6. IMMIGRATION DROPS 42% IN TWO YEARS
Mexican immigration to the US dropped 42% over the past two years, according to a study published by the National Institute of Statistics and Geography (INEGI).  About eight of every 1,000 Mexicans emigrated between February and May of this year, a reduction of 42% from the same period in 2006, but still nearly one percent of the country’s population.  During 2007, about 814,000 Mexicans emigrated to the US, compared to 1.2 million in 2006.  The numbers include both documented and undocumented emigration.  The study found no change in the number of immigrants returning home, but emigration dropped to such an extent that by the end of 2007, more Mexicans were returning home than leaving the country for the first time in recent memory.


7. MSN PROGRAM HIGHLIGHTS (Contact MSN [at] MexicoSolidarity [dot] org)

STUDY ABROAD PROGRAM:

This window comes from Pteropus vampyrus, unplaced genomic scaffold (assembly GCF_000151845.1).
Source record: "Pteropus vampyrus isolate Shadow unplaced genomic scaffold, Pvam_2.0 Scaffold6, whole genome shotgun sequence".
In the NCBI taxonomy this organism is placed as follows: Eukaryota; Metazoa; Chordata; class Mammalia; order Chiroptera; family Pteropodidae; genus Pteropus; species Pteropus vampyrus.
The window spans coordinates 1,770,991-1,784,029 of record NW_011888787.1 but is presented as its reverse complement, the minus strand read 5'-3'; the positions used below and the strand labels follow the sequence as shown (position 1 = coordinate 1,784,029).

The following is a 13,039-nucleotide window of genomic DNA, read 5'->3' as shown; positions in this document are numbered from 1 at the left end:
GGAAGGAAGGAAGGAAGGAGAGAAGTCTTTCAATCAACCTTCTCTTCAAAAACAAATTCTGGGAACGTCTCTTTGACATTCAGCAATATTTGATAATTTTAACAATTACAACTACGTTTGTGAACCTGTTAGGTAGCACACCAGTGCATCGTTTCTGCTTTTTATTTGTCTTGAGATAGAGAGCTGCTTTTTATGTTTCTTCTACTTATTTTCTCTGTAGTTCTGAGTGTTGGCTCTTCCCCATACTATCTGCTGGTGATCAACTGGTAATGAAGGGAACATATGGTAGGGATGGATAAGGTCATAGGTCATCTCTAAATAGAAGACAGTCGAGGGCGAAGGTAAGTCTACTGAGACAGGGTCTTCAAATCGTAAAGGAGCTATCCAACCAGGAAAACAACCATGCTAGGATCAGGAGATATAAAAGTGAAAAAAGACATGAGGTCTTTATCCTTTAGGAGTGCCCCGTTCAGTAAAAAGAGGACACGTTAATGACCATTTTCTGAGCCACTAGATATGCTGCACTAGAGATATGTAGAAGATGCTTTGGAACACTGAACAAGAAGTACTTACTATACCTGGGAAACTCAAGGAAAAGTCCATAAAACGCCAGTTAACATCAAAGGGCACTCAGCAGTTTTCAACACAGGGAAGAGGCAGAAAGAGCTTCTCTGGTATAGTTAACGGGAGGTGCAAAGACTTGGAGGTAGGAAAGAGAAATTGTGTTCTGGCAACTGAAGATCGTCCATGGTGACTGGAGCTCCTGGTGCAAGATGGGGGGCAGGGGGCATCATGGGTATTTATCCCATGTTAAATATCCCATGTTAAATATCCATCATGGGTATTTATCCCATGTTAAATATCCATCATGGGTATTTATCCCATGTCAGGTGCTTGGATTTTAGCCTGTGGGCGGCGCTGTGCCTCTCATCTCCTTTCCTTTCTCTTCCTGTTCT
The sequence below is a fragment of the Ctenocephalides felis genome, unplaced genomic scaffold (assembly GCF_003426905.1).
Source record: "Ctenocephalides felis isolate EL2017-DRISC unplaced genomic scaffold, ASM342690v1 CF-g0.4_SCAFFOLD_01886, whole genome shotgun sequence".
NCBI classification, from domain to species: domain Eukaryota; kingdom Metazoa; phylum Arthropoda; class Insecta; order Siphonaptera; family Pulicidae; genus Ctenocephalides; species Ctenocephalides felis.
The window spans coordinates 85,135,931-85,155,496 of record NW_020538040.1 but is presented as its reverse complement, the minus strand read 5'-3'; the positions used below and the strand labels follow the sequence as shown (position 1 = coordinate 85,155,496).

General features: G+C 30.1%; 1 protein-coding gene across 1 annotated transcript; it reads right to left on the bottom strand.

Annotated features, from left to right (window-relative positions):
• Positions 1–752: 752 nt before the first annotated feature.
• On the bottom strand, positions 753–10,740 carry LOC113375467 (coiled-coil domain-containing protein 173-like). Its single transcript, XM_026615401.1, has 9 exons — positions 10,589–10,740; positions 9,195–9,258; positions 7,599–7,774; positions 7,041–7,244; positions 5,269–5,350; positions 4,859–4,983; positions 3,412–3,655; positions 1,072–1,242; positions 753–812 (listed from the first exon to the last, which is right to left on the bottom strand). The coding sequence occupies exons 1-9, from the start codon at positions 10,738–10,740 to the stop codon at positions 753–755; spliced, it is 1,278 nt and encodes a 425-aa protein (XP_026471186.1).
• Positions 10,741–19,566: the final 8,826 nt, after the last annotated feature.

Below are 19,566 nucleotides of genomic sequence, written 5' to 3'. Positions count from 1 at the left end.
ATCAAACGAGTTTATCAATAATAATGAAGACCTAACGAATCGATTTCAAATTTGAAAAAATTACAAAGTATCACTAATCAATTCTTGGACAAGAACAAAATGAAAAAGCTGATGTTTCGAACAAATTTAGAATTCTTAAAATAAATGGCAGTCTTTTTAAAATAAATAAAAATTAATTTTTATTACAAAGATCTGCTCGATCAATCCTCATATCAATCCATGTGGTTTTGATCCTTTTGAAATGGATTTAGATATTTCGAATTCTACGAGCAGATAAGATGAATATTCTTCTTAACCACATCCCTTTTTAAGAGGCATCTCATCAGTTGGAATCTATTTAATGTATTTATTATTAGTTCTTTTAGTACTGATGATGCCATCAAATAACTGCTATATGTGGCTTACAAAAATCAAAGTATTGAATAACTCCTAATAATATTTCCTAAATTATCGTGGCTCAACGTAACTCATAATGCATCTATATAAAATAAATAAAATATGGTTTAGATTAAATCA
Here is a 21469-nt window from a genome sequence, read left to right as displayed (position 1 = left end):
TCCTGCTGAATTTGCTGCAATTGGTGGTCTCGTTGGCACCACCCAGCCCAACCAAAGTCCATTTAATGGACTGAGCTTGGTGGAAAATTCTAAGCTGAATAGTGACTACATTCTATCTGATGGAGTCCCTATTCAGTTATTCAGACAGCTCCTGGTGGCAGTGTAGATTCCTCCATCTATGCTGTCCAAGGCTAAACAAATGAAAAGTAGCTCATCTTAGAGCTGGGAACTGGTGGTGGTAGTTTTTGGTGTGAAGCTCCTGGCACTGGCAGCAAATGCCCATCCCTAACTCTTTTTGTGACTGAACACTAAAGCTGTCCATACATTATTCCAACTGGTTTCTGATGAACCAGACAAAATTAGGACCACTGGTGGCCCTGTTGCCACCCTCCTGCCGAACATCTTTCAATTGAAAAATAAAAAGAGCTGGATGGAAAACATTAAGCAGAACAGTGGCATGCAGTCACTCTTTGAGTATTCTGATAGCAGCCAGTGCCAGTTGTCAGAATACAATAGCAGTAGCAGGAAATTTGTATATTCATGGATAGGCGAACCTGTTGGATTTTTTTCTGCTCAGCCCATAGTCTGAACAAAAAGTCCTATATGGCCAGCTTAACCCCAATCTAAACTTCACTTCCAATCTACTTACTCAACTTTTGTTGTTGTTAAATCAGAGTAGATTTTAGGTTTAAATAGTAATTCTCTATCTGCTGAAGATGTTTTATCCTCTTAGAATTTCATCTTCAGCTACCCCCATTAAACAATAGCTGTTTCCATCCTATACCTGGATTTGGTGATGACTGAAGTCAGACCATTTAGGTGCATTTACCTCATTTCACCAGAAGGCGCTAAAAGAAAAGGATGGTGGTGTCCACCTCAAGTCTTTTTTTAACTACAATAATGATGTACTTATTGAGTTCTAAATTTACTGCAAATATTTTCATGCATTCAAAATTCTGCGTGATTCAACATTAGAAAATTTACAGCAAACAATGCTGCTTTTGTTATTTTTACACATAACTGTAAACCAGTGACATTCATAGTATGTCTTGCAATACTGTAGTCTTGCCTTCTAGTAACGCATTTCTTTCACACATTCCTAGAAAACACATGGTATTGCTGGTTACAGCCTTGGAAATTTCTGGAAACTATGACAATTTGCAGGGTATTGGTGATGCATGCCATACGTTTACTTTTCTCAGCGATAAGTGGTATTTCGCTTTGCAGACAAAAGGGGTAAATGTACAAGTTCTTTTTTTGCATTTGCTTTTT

Mexico Solidarity Network study abroad programs are accredited at the undergraduate and masters level by the Universidad Autonoma Metropolitana, one of Mexico’s most prestigious public universities.  Hampshire College is the US school of record and provides official transcripts.

Fall 2008, September 7 – December 13: Study in Chiapas, Tlaxcala, Mexico City and Ciudad Juarez, focusing on the theory and practice of Mexican social movements, including indigenous movements, campesino organizations, and urban movements.  The 14-week, 16-credit program includes intensive Spanish language courses and alternative study options for native Spanish speakers.

Spring 2009, January 25 – May 2: Study in Chiapas, Tlaxcala, Mexico City and Ciudad Juarez, focusing on the theory and practice of Mexican social movements, including indigenous movements, campesino organizations, and urban movements.  The 14-week, 16-credit program includes intensive Spanish language courses and alternative study options for native Spanish speakers.

Summer 2009, June 7 – August 1: Study Mexico’s most important social movements in Chiapas, Mexico City and Tlaxcala.  The eight-week, 11-credit program includes intensive Spanish classes and alternative study options for native Spanish speakers.

Summer 2009, June 14 – July 25: The Border Dynamics program focuses on US-Mexico border dynamics viewed through a third world feminist lens.  The six-week, 8-credit program is Spanish immersion.